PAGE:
UK Accounting Glossary
A confidence indicator gauges the optimism of a group of participants in an economy or a securities market. Perhaps the best-known confidence indicator is the Consumer Confidence Index, compiled each month by the Conference Board. Another key consumer confidence indicator is the University of Michigan Consumer Sentiment Index. Each confidence indicator measures consumer optimism about their economic condition currently and six months (or, in the case of the Michigan index, a year) from now. An improving consumer confidence indicator is theoretically a good sign for stock prices: if consumers are more confident, they will buy more, and company sales and profits will rise. The problem with such a confidence indicator is that how consumers feel and what they actually do can diverge. In other words, the confidence indicator may show that consumers are pessimistic about both their current and future economic situations. Yet despite the low readings for the confidence indicator, they may continue spending at high levels.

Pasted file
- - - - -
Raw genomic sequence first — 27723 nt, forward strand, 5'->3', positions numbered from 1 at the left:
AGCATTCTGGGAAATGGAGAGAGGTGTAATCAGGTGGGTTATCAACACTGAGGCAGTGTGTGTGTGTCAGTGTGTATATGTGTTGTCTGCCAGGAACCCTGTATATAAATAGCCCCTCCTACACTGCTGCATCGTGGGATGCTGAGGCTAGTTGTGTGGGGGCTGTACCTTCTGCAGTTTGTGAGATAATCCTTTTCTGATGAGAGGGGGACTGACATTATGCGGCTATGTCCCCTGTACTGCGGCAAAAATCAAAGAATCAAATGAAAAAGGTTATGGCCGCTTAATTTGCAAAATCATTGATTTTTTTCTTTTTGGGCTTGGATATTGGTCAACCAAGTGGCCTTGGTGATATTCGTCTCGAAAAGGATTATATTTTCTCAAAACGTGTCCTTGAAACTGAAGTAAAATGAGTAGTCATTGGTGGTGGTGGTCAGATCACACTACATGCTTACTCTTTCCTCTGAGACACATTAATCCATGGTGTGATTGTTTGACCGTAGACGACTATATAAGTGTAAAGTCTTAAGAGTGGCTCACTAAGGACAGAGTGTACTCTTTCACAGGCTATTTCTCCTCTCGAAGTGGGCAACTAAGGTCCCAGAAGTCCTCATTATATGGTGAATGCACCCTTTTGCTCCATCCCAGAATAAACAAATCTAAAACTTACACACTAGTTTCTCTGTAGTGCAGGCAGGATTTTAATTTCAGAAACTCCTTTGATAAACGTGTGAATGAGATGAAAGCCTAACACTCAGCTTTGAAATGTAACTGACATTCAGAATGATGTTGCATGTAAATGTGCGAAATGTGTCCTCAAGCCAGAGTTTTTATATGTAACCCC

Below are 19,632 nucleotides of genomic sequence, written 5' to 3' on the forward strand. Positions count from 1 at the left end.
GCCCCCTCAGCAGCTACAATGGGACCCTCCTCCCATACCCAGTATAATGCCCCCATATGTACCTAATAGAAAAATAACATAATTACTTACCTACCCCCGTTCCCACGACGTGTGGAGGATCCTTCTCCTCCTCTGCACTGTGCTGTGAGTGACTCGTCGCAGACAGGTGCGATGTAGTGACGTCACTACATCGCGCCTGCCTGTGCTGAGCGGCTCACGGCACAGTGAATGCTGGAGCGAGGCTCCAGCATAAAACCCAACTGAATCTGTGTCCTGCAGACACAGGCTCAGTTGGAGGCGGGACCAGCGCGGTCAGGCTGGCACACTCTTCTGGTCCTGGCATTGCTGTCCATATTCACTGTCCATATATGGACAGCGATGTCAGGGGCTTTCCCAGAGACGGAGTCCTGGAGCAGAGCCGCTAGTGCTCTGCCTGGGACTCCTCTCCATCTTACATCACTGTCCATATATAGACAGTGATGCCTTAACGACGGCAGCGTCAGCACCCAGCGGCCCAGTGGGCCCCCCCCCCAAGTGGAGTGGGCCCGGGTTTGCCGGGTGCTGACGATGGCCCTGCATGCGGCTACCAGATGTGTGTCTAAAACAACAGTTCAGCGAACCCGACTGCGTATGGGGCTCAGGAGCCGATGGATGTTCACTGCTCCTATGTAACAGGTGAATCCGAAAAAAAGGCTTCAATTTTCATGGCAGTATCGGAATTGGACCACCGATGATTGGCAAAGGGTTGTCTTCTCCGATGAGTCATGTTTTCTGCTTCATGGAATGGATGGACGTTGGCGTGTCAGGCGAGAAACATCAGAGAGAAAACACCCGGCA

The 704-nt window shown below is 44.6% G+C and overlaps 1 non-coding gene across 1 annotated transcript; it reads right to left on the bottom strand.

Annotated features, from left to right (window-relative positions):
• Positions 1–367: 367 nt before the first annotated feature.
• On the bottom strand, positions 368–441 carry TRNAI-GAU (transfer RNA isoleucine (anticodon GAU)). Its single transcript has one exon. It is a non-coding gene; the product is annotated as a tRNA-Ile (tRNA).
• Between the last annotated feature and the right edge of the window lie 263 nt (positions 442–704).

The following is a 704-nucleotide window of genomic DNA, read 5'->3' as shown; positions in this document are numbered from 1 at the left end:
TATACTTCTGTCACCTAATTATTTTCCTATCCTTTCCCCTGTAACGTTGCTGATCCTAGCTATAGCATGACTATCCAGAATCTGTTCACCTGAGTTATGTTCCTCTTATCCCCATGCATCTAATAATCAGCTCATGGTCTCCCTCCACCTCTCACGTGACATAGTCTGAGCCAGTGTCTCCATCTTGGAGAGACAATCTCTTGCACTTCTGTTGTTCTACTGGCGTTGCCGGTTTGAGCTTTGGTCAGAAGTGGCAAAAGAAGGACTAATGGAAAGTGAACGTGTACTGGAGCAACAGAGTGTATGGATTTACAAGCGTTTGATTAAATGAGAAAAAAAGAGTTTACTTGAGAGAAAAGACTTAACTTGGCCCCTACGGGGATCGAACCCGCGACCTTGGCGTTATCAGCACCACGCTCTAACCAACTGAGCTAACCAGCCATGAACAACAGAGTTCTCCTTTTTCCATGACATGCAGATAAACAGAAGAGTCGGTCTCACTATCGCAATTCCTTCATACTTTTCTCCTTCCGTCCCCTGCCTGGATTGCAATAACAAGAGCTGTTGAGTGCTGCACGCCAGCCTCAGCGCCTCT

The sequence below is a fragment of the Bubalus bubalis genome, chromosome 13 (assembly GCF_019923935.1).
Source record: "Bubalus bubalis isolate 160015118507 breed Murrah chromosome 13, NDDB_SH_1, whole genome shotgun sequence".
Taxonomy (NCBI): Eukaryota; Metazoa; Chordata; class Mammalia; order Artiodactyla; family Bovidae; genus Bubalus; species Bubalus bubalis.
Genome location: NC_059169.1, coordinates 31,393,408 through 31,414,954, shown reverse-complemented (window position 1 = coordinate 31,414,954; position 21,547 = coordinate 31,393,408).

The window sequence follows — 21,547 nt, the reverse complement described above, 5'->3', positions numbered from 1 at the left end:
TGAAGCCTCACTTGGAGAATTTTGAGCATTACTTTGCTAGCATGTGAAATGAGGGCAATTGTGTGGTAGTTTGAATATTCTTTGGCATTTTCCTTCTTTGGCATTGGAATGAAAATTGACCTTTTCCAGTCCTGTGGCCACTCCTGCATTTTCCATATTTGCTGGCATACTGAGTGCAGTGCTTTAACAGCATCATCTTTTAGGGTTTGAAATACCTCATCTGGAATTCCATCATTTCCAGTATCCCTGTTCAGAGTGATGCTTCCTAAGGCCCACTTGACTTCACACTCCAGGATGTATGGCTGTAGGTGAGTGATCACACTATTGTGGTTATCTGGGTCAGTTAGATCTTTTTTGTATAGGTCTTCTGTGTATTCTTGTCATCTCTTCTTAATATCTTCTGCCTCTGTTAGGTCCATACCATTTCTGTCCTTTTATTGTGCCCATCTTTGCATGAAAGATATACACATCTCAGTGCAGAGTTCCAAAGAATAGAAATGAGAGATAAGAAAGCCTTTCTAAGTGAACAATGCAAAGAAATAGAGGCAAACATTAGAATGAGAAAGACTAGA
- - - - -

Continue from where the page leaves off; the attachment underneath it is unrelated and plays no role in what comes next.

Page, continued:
To help you cite our definitions in your bibliography, here is the proper citation layout for the three major formatting styles, with all of the relevant information filled in.
Definitions for Confidence Indicator are sourced/syndicated and enhanced from:
This glossary post was last updated: 4th February 2020.